When Michelle Rosney took the helm at Killeen House Hotel, Aghadoe, shoulder to shoulder with her mother, Geraldine, this year, she became the fourth link in a chain of family hoteliers originating at Waterville’s Southern Lake Hotel.
Michelle, a Shannon College of Hotel Management graduate, has hospitality coded in her DNA. Her dad, Michael Rosney, a key figure in Kerry’s tourism sector since his days as general manager of the Killarney Great Southern Hotel, has just retired. His grandparents, Michael and Mollie Lucey, ran the Southern Lake Hotel through the1920s and 1940s. “I wonder if they bought a farm all those years ago, if I’d be a retired farmer now,” he mused.
Michael Lucey ‘emigrated’ from Glencar to Cahersiveen in the early 1900s to serve an apprenticeship in a hardware shop. He married Mollie (nee O’Keeffe) whose family had a small shop in Waterville. They reared eight children while running the hotel, a bakery and a major shellfish export business. Their resting place is Spunkane graveyard.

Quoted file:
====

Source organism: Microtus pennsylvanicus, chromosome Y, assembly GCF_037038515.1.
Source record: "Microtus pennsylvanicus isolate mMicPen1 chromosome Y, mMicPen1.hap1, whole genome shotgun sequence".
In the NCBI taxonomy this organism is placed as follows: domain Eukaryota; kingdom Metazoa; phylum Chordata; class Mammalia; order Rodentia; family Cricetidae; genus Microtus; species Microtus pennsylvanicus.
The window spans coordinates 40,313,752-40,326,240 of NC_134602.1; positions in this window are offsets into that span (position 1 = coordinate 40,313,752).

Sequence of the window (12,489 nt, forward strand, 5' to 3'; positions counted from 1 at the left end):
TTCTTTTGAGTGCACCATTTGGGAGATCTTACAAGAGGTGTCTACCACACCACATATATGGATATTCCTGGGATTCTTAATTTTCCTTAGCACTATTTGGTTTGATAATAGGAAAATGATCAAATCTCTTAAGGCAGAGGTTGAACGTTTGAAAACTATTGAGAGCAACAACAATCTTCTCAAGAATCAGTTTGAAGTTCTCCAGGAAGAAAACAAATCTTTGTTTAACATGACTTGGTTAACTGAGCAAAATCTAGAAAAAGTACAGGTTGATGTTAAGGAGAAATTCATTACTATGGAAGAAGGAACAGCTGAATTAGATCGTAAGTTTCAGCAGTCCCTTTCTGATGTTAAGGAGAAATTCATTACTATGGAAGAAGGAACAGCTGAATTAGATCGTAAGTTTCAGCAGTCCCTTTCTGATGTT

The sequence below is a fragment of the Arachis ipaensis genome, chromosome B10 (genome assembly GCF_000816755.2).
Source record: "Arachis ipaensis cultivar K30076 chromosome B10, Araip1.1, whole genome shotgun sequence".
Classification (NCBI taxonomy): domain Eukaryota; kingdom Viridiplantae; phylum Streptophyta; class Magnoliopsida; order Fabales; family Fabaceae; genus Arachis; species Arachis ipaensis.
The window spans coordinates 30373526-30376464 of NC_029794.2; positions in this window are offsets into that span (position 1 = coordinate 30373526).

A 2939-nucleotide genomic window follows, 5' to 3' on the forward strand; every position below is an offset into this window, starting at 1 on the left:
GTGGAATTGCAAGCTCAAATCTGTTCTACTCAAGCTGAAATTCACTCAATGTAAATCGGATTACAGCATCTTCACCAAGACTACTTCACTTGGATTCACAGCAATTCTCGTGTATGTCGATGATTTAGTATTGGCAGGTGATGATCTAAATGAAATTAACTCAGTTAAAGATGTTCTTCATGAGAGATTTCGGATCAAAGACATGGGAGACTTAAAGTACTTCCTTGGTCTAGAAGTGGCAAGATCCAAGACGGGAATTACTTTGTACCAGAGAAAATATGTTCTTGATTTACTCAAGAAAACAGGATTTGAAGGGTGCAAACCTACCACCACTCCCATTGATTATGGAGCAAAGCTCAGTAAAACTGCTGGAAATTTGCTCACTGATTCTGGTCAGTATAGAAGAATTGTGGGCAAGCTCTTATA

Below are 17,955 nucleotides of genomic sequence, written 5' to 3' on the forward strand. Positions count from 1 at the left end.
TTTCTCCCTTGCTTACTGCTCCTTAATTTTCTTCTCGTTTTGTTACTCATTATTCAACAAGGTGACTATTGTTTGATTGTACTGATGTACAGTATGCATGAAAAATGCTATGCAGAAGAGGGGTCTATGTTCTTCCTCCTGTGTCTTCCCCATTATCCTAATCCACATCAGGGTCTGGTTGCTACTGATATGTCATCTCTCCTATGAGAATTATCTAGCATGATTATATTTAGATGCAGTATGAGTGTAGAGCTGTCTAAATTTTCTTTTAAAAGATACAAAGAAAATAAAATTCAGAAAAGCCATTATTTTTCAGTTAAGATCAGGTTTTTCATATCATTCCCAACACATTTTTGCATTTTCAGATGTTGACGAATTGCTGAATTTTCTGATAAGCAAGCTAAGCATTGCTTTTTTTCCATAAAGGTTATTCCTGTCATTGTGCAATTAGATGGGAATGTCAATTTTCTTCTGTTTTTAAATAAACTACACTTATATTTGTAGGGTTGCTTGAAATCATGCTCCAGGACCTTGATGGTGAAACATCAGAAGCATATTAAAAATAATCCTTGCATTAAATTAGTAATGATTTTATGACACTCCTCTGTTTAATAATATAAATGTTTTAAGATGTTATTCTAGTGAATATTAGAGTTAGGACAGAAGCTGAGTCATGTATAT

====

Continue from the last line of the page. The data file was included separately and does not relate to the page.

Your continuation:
Little children and anyone who is still a child at heart will light up at the sight of the creations of Eamon Mulvihill who is constantly unfolding magic in his Kilcummin workshop that could give the North Pole a run for its money. He’s even got the beard, not a luxuriant white one, but a beard nonetheless.
‘Neverland Originals’ is the title of Eamon’s one-man production company that conjures up the wonder of fairy houses and all the miniature accessories that comprise the world of ‘little people’. An example of the Neverland imagination is on display in the window of Killarney Art Gallery in Main Street and two more are to follow shortly in the Killarney Plaza Hotel.
Eamon’s creativity originally found an outlet in the floats for Christmas in Killarney, but his energies were largely concentrated in the ‘day job’, a graphic design and branding company called Red Box Branding.